Given all of this, it’s amazing that any children at all are diagnosed with this condition!

Having a child with CFIDS/FM must be a parent’s nightmare. It is difficult when you are the one facing the disease and the challenges it brings. But to have to watch a child deal with this has to be much worse, in my opinion.

In addition, a parent has to deal with the child’s educational needs. To assist in that area is Public Law 94-142 (in the US) which mandates free, appropriate public education for all children with disabilities, ensures due process rights, and mandates education in the least restrictive environment with individualized education programs. This law gives you a channel through which you can request and get the educational needs of your child met in the most appropriate setting for the child. If you have a child with these needs, I recommend looking up the law on the Internet for more information on how to interact with the school system.

Although there is not a lot written about childhood CFIDS/FM, I did find references on the Internet. During my research, I also found several recommendations for a book I have not yet had the privilege of reviewing. Based on the reviews I read, and the authors, I would recommend it for any parent who has a child facing these diseases. It is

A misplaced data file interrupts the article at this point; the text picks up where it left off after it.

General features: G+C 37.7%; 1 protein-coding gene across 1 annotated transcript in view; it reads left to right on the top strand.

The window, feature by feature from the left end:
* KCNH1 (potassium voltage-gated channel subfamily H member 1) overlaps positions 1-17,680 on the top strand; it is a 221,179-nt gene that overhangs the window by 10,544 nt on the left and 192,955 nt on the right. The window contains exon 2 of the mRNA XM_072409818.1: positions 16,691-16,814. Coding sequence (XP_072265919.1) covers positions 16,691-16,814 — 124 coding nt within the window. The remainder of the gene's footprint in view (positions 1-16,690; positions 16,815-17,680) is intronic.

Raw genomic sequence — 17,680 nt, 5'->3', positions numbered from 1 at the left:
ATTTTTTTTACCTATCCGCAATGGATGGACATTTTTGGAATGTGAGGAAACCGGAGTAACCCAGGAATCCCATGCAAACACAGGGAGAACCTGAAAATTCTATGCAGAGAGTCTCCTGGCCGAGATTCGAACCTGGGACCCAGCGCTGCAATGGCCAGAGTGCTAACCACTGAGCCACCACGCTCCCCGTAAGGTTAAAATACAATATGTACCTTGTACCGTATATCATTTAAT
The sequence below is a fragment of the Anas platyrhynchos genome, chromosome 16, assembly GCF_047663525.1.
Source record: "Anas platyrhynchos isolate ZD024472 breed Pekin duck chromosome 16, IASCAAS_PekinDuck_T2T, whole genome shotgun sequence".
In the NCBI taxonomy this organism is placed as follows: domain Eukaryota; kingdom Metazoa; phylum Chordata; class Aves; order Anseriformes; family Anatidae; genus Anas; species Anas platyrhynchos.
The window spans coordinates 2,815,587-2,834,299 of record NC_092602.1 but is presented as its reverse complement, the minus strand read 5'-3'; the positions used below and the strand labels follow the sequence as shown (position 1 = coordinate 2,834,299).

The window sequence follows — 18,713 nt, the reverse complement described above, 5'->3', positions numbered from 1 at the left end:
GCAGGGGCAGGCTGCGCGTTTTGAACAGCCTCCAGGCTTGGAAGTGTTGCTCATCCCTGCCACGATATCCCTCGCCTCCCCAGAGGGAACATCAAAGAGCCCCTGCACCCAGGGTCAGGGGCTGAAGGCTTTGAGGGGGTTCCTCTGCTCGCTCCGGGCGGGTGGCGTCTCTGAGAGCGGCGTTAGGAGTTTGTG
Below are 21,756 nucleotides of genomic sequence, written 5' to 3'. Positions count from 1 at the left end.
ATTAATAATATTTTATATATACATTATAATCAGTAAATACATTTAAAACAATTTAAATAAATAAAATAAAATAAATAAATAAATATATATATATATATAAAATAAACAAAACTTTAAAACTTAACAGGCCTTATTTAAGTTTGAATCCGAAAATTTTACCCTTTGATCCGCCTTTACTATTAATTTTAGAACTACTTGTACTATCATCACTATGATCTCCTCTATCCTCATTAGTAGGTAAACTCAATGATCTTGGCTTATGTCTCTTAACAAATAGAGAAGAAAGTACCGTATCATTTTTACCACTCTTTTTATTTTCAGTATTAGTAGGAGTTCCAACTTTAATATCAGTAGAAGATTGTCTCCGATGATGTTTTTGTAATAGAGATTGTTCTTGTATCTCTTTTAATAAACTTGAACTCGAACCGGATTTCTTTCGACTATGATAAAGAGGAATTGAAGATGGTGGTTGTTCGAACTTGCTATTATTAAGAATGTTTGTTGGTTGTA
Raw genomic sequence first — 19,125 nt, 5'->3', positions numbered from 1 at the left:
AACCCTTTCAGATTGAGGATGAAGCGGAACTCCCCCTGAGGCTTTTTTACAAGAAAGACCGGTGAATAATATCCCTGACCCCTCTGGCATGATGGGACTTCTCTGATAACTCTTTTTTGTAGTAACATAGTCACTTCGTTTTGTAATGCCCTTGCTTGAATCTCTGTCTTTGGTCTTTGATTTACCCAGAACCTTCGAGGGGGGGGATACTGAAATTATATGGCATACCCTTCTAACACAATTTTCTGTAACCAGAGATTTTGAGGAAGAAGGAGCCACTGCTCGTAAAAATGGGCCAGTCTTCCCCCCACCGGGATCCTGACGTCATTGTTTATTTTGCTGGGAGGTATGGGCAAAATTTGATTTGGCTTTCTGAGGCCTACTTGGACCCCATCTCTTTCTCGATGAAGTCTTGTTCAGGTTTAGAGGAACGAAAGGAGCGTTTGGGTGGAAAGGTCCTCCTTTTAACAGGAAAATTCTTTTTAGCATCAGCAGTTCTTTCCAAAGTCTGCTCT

A Parent’s Guide to CFIDS: How to Be an Advocate for Your Child with Chronic Fatigue Immune Dysfunction Syndrome, by David S. Bell, Mary Z. Robinson, Jean Pollard, Tom Robinson, and Bonnie Floyd, (1999, Haworth Medical Press). I’m sure it can be ordered by any bookstore or purchased online.

I hope I have been able to provide a bit of information for any of you who might have, or know children with CFIDS/FM. Children need our help to navigate the system of healthcare that is so difficult even for us as adults. If you have questions, or need more information, please feel free to write to me. Take care and be well.

Yours in health,




I welcome your comments and questions at: My
articles and email responses are not being offered as those of a health care
provider. The information and opinions included are intended to give you
some information about your disease. It is very important that you empower
yourself with knowledge and participate in your own search for care. Any
advice given is not intended to take the place of advice of your physician
or mental health care provider. Always follow your physician's advice, even
if contradicted by something written here. You and your physician know your
situation far better than I do. Thank you and be well.